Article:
How to Save for Retirement

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Americans of all ages often dream about retirement, but most struggle to actually save for it. 

Let’s face it, in the shuffle of immediate priorities, saving and planning for retirement isn’t a walk in the park. We all know we need to save for the future, but more than half of Americans don’t know how much they’ll need to comfortably retire. And 15% of Americans are without retirement savings at all, according to Northwestern Mutual’s 2019 Planning and Progress Study.  

“Unfortunately, if you don’t save and don’t do what you need to do for retirement, then you’re going to be forced into a position where retirement may not be in your future, and you may have to work for the better part of your life,” says Larry Sprung, CFP, president and founder of Mitlin Financial in Hauppauge, New York.

When life happens, it can sabotage your retirement savings. But planning for retirement doesn’t have to be daunting; there are plenty of things you can start doing right now to end up with the retirement you envision. 

How Much Money Will You Need to Retire?

The U.S. Department of Labor estimates you’ll need about 70-90% of your pre-retirement income during retirement to maintain your standard of living. Fidelity recommends aiming to put away 15% of your income toward retirement each year, including any matching contributions from your employer. That’s a solid benchmark to measure your progress against, but your retirement goal will depend on your income, how long you hope to work, and other factors.

How to Start Saving for Retirement

There are plenty of things you can do now to set yourself up for retirement success, no matter your age or financial situation. Here are three simple steps you can take to increase your savings and odds of retiring on your own terms.

1. Start Early 

You’ve likely already heard this advice, but experts seem to agree on one thing: start saving early for retirement. The sooner you start saving and investing, the better off you’ll be. Thanks to compound interest, your money can grow over time in a retirement investment account, and you can make money on your money. 

It’s easy to procrastinate and push back your retirement savings, but it can have a more significant impact than you think. Use the compound interest calculator from the U.S. Securities and Exchange Commission to estimate how much you’d need to save for retirement; it’ll show you a little can go a long way. While saving early for retirement will give you a leg up, it’s never too late to begin.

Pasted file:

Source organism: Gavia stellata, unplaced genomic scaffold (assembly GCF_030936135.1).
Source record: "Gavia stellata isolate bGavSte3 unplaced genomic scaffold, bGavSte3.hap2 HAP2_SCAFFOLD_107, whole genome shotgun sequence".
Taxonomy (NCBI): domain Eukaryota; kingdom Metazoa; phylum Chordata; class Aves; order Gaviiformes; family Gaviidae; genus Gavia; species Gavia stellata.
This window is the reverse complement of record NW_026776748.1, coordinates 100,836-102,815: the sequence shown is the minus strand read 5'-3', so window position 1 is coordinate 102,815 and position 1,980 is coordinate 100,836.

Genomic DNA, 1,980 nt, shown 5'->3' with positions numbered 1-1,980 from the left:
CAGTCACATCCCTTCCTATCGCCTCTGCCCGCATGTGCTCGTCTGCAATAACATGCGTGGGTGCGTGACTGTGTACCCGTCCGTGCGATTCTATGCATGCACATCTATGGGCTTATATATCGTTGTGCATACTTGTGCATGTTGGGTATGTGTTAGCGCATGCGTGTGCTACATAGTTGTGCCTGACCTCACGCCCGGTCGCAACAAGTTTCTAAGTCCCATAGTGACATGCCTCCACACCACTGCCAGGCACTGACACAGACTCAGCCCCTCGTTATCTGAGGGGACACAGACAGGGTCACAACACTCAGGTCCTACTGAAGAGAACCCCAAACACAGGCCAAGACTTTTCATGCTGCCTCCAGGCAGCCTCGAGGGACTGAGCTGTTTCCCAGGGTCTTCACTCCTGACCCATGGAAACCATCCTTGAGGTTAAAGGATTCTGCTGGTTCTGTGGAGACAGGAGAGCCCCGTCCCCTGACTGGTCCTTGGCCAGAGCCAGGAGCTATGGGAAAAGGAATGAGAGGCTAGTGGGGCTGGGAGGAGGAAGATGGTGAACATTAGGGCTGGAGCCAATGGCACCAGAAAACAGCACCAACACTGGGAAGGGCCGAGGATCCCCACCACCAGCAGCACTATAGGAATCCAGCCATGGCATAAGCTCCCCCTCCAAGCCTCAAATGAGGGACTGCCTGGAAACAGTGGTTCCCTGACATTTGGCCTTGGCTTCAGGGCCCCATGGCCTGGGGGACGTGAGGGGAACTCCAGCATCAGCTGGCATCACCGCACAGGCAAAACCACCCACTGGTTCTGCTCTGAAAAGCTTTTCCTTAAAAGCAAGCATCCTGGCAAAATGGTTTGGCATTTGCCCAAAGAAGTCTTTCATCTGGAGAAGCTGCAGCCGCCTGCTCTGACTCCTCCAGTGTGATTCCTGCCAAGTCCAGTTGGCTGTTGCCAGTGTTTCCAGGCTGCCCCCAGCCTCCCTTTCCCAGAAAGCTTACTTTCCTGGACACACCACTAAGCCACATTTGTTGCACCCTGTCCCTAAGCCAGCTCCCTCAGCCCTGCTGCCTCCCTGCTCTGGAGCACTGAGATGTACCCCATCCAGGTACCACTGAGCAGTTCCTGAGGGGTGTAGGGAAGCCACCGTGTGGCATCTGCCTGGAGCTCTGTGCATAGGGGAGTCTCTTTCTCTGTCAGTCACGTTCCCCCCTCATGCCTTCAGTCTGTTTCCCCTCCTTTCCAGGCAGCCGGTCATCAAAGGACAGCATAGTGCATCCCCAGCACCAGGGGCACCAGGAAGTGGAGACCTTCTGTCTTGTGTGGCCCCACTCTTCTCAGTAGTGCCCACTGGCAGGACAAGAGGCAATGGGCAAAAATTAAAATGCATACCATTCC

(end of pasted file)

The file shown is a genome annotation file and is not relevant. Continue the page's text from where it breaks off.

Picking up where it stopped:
2. Make It a Habit 

Saving is a habit, and saving for retirement is no different. While saving may not feel as rewarding in the beginning, you’ll reap the benefits later on. Integrate saving into your budget now. Even if it’s just a little bit, save as much and as often as possible. And if you’re already saving, keep going. One of the hardest parts of saving for retirement is staying consistent. 

3. Set a Retirement Savings Goal

Make retirement a priority by devising a plan, setting goals, and sticking to those goals. Determining how much annual income you’ll need to maintain your lifestyle is key in the planning stages. You’ll likely have fewer expenses, but don’t forget about inflation. You’ll need to account for it in your budget to protect yourself from rising prices in retirement.

The U.S. Department of Labor estimates you’ll need about 70-90% of your pre-retirement income during retirement to maintain your standard of living. Fidelity recommends aiming to put away 15% of your income toward retirement each year, including any matching contributions from your employer. That’s a solid benchmark to measure your progress against, but your retirement goal will depend on your income, how long you hope to work, and other factors. 

Pro Tip:

Inflation and rising prices can eat away at retirement funds. When calculating how much money you need to comfortably retire, take inflation into account.

How to Maximize Savings on a Budget

Saving for retirement is already a daunting task under normal circumstances. So in times where your budget is tight, it’s easy to deprioritize retirement and other long-term money goals. 

To start, try not to focus on the near term at the expense of long-term planning unless you absolutely have to. If you lost your job during the pandemic, resist the temptation to cash out your retirement savings unless it’s your last resort. Instead, roll it over into an IRA or a new employer’s retirement savings plan, so your money can continue to grow.